When it comes to Bill de Blasio’s priorities, Michael Grimm really is a neigh-sayer.
The Republican congressman, a noted animal lover who scored the Humane Society Legislative Fund’s endorsement last week, couldn’t bring himself to support the Democratic mayor’s vow to ban horse-drawn carriages, a pet cause of animal rights activists.
“I don’t think we should ban the carriages. The only thing we should mandate is that the horses are treated well and treated humanely,” Mr. Grimm told the Observer today at a campaign event outside the Staten Island Ferry terminal.
Mr. Grimm said Mr. de Blasio’s desire to put the horse carriages out to pasture is purely “political” and has nothing to do with the safety of the animals. “I think it was political. I think there were ulterior motives because they want those stable areas for development or whatever. I don’t think it has anything to do with the welfare of the animals,” he said.
“Generations have made their living [driving carriages.] People want to say all the right things about how they’re trying to grow the economy and create jobs, yet they’re trying to take away jobs left and right,” Mr. Grimm added.
While Mr. Grimm, a conservative Republican, has repeatedly blasted Mr. de Blasio, a liberal Democrat, and Domenic Recchia Jr., the Democrat challenging Mr. Grimm, the battle over the fate of the carriages has scattered ideological allegiances. The Working Families Party and the Teamsters union, representing the drivers, are fighting back against the ban: many progressives in the City Council are ambivalent about the mayor’s plan and what it will mean for the carriage driver jobs.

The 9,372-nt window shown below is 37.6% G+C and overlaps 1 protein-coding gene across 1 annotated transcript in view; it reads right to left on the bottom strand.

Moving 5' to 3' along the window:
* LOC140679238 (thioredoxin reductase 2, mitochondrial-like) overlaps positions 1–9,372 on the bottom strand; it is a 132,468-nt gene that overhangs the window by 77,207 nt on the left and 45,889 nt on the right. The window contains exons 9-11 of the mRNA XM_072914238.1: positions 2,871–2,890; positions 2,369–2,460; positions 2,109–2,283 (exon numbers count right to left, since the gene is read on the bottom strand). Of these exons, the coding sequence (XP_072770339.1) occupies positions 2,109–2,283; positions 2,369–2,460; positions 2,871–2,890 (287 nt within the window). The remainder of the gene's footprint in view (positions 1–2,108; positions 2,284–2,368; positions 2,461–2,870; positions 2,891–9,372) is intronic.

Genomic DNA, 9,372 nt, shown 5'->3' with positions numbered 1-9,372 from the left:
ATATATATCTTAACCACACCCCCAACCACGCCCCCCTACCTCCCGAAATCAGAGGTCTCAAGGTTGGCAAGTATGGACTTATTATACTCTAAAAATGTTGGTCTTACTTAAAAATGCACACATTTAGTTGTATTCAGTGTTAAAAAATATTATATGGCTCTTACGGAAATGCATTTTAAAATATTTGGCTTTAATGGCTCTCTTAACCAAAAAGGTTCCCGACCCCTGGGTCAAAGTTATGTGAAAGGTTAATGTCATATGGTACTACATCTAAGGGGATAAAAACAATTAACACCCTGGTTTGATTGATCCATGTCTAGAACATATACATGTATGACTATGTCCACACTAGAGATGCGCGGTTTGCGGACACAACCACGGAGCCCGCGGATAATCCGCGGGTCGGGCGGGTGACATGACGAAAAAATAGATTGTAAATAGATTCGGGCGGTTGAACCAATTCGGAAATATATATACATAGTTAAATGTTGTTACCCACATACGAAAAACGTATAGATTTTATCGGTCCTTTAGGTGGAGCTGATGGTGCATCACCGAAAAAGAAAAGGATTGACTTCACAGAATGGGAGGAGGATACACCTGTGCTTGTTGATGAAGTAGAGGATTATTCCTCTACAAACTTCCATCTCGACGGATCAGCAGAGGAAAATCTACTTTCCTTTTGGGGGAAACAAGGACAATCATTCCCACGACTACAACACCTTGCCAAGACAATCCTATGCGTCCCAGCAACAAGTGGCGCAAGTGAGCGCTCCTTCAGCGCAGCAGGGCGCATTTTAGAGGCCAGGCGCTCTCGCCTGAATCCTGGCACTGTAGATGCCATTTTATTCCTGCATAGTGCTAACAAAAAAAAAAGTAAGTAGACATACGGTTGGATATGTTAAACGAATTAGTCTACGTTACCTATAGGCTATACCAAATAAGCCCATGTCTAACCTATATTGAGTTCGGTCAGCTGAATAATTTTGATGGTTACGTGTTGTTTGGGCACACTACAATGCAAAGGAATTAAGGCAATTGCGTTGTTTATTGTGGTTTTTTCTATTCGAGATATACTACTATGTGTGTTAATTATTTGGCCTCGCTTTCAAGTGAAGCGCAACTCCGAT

Mr. Grimm’s attack on Mr. de Blasio’s motives is also one that has been echoed in other political circles. Last year, the prominent animal rights group NYCLASS launched a game-changing independent expenditure against Mr. de Blasio’s top rival, Christine Quinn, and Mr. de Blasio earned the adoration of NYCLASS activists when he vowed on “day one” of his administration to take the carriages off city streets.
While the issue is inherently Manhattan-centric, polls show residents in the outer boroughs like the idea of keeping the horse carriages around. In Mr. Grimm’s re-election bid against Mr. Recchia, the issue of animal welfare has not been at the forefront, however.
Mr. de Blasio did not immediately return a request for comment.